Tag Archives: TheStreet.com

Trading stocks straight from online biz news articles


Joe Mont of TheStreet.com reports that online trading site Zecco has released some software that will allow people reading business news online to trade in the stocks mentioned in the articles directly from the page.

Mont writes, “The next time you read a business article on a major news Web site, look for a small, purple ‘Z’ next to the tickers for companies mentioned. If you click on it, you’ll find pricing information and a form that allows you to trade or set price targets.

“The browser-based tool will work with an initial list of the top financial news sites. It also works on the tickers of some of its competitors, allowing users to read E*Trade and Charles Schwab commentary, but execute the transaction via Zecco.

“Zecco also announced a partnership with the real-time stock tip forum StockTwits that will allow users to quickly access investment ideas from news stories. Zecco plans to court additional finance and news sites, says Chief Executive Michael Raneri.”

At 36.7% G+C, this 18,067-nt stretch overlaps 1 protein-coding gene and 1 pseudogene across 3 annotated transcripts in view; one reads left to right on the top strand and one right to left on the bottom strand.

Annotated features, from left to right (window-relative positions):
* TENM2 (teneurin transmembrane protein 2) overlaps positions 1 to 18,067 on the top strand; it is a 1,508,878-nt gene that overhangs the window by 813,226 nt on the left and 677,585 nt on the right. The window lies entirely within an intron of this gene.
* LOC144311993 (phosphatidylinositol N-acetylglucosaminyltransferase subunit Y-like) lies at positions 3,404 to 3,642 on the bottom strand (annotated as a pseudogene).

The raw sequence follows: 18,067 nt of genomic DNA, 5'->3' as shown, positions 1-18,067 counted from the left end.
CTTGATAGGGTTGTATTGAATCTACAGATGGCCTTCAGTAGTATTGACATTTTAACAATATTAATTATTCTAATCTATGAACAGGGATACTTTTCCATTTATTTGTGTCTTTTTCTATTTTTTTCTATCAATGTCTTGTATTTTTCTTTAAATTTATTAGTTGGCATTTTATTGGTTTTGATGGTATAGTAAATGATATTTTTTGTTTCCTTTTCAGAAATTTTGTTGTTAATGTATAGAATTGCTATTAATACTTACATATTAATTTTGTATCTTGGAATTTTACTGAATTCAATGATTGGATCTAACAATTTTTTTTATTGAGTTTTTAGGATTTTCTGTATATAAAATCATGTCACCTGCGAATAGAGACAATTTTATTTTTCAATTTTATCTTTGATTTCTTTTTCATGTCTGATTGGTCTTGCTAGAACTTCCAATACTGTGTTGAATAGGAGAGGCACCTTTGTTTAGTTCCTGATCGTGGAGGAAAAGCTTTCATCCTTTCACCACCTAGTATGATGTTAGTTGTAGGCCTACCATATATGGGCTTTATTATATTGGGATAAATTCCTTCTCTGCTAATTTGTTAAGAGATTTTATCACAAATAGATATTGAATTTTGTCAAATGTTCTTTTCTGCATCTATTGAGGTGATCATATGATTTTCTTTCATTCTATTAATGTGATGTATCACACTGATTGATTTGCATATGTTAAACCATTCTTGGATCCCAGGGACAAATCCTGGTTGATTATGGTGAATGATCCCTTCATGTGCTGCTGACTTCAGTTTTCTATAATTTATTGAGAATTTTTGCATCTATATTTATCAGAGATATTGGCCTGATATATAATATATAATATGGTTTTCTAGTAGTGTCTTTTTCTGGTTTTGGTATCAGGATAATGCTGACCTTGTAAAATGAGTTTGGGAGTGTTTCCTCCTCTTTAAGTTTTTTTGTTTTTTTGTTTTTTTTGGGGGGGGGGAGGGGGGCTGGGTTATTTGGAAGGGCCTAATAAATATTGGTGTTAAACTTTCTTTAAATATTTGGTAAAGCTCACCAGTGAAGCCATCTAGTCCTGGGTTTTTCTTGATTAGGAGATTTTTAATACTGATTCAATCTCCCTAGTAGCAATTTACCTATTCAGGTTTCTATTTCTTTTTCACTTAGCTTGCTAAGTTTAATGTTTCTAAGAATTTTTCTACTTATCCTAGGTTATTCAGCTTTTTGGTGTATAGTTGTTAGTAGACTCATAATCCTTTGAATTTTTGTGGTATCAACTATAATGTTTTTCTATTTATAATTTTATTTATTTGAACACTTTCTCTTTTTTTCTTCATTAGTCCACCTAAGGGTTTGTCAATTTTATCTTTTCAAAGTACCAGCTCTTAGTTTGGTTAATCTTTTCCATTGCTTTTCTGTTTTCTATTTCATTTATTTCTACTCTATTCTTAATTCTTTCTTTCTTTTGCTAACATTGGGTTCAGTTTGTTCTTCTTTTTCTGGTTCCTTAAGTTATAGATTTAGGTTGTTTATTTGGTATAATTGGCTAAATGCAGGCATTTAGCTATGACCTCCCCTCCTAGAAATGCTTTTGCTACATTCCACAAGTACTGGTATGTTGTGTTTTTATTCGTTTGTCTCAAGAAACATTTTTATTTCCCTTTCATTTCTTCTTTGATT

Read more here.

Lowe's headlines miss the mark


TheStreet.com media critic Marek Fuchs doesn’t like how Reuters and other media wrote their headlines recently about the earnings from home improvement retailer Lowe’s.

TheStreet.com hires chief market strategist as it prepares new products


Financial news site TheStreet.com announced Monday that it had hired Robert Walberg as the chief market strategist for its premium products and that Walberg will oversee the launch of some new products later this year.